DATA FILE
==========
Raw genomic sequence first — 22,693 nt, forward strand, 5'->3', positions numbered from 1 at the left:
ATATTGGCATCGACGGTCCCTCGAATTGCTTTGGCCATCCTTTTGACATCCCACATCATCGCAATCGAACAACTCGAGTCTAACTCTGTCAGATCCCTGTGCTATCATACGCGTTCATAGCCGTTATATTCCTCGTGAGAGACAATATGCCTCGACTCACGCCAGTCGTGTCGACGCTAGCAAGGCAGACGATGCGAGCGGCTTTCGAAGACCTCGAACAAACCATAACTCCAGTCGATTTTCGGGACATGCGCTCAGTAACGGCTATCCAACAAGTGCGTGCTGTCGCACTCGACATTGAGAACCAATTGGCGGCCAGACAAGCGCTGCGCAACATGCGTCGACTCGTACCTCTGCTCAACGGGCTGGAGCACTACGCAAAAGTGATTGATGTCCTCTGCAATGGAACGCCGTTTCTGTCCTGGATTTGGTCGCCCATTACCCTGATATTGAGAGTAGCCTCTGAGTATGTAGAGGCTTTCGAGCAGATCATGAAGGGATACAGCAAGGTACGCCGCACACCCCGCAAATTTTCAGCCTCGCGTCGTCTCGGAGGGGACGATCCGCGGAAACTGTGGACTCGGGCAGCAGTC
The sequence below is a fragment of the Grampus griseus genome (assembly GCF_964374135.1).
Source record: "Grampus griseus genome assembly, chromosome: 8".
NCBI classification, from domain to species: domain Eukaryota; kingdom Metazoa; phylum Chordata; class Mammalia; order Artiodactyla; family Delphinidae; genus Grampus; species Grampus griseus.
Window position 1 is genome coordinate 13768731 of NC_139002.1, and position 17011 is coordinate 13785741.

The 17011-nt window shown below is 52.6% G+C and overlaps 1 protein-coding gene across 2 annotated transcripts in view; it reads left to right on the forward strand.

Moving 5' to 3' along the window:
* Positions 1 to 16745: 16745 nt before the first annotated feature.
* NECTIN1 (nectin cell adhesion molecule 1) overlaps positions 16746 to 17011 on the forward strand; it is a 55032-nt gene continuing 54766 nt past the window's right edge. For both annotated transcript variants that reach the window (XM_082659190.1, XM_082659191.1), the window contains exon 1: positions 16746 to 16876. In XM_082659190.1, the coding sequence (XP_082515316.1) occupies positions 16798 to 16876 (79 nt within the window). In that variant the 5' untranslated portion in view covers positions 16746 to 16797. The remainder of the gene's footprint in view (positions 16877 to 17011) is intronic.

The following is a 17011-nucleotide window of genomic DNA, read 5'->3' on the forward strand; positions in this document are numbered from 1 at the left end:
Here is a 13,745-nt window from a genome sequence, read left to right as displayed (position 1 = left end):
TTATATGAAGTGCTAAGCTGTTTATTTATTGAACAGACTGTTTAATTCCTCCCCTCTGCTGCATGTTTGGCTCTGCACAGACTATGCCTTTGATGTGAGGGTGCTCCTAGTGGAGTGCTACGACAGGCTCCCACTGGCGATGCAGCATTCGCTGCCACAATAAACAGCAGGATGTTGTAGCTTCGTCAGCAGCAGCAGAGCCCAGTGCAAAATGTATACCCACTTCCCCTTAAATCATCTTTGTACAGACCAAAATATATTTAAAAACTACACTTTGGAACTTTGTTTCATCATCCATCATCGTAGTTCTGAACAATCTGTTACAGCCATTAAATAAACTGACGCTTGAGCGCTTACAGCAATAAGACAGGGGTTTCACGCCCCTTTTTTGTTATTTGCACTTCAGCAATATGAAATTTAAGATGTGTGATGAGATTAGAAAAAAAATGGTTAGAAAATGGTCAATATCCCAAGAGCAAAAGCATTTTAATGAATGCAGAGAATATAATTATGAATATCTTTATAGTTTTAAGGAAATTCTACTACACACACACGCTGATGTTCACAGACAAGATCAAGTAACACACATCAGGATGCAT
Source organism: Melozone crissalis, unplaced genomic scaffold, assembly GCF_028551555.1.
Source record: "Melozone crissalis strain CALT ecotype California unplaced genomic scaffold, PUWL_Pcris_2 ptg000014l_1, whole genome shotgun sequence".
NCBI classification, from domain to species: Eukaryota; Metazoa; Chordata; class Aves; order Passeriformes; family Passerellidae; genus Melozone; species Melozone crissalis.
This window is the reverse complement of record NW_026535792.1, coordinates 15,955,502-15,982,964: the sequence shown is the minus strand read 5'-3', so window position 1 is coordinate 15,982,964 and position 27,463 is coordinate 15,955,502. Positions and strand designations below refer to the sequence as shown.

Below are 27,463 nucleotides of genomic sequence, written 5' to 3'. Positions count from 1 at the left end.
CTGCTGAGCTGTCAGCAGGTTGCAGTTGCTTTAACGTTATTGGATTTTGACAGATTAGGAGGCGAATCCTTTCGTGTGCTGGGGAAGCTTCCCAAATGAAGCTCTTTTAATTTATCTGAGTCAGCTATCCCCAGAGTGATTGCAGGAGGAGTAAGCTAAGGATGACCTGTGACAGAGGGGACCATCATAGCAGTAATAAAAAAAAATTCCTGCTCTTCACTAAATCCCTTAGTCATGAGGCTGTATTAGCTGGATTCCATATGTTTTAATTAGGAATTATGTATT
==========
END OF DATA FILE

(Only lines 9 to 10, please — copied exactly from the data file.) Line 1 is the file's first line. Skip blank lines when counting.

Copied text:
* Positions 1 to 16745: 16745 nt before the first annotated feature.
* NECTIN1 (nectin cell adhesion molecule 1) overlaps positions 16746 to 17011 on the forward strand; it is a 55032-nt gene continuing 54766 nt past the window's right edge. For both annotated transcript variants that reach the window (XM_082659190.1, XM_082659191.1), the window contains exon 1: positions 16746 to 16876. In XM_082659190.1, the coding sequence (XP_082515316.1) occupies positions 16798 to 16876 (79 nt within the window). In that variant the 5' untranslated portion in view covers positions 16746 to 16797. The remainder of the gene's footprint in view (positions 16877 to 17011) is intronic.